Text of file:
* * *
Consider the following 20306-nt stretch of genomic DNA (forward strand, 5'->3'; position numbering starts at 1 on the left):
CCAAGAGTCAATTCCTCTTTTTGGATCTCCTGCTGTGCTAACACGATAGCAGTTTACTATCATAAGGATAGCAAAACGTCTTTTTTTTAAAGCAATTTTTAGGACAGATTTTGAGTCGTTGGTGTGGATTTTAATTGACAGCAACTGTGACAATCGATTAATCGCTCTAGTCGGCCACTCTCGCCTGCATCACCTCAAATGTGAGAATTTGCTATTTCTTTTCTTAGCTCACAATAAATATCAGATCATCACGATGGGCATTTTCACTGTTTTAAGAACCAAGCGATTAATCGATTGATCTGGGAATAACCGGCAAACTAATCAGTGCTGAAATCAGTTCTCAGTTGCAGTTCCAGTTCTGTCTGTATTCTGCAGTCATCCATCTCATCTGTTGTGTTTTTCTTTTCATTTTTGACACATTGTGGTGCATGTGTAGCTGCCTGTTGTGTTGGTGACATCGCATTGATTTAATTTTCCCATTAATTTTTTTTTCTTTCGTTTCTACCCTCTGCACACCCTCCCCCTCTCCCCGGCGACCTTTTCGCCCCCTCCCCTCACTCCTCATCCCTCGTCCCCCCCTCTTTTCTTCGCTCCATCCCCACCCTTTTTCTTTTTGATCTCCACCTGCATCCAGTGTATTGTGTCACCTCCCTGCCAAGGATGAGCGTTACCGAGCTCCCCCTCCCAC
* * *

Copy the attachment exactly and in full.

Consider the following 20306-nt stretch of genomic DNA (forward strand, 5'->3'; position numbering starts at 1 on the left):
CCAAGAGTCAATTCCTCTTTTTGGATCTCCTGCTGTGCTAACACGATAGCAGTTTACTATCATAAGGATAGCAAAACGTCTTTTTTTTAAAGCAATTTTTAGGACAGATTTTGAGTCGTTGGTGTGGATTTTAATTGACAGCAACTGTGACAATCGATTAATCGCTCTAGTCGGCCACTCTCGCCTGCATCACCTCAAATGTGAGAATTTGCTATTTCTTTTCTTAGCTCACAATAAATATCAGATCATCACGATGGGCATTTTCACTGTTTTAAGAACCAAGCGATTAATCGATTGATCTGGGAATAACCGGCAAACTAATCAGTGCTGAAATCAGTTCTCAGTTGCAGTTCCAGTTCTGTCTGTATTCTGCAGTCATCCATCTCATCTGTTGTGTTTTTCTTTTCATTTTTGACACATTGTGGTGCATGTGTAGCTGCCTGTTGTGTTGGTGACATCGCATTGATTTAATTTTCCCATTAATTTTTTTTTCTTTCGTTTCTACCCTCTGCACACCCTCCCCCTCTCCCCGGCGACCTTTTCGCCCCCTCCCCTCACTCCTCATCCCTCGTCCCCCCCTCTTTTCTTCGCTCCATCCCCACCCTTTTTCTTTTTGATCTCCACCTGCATCCAGTGTATTGTGTCACCTCCCTGCCAAGGATGAGCGTTACCGAGCTCCCCCTCCCAC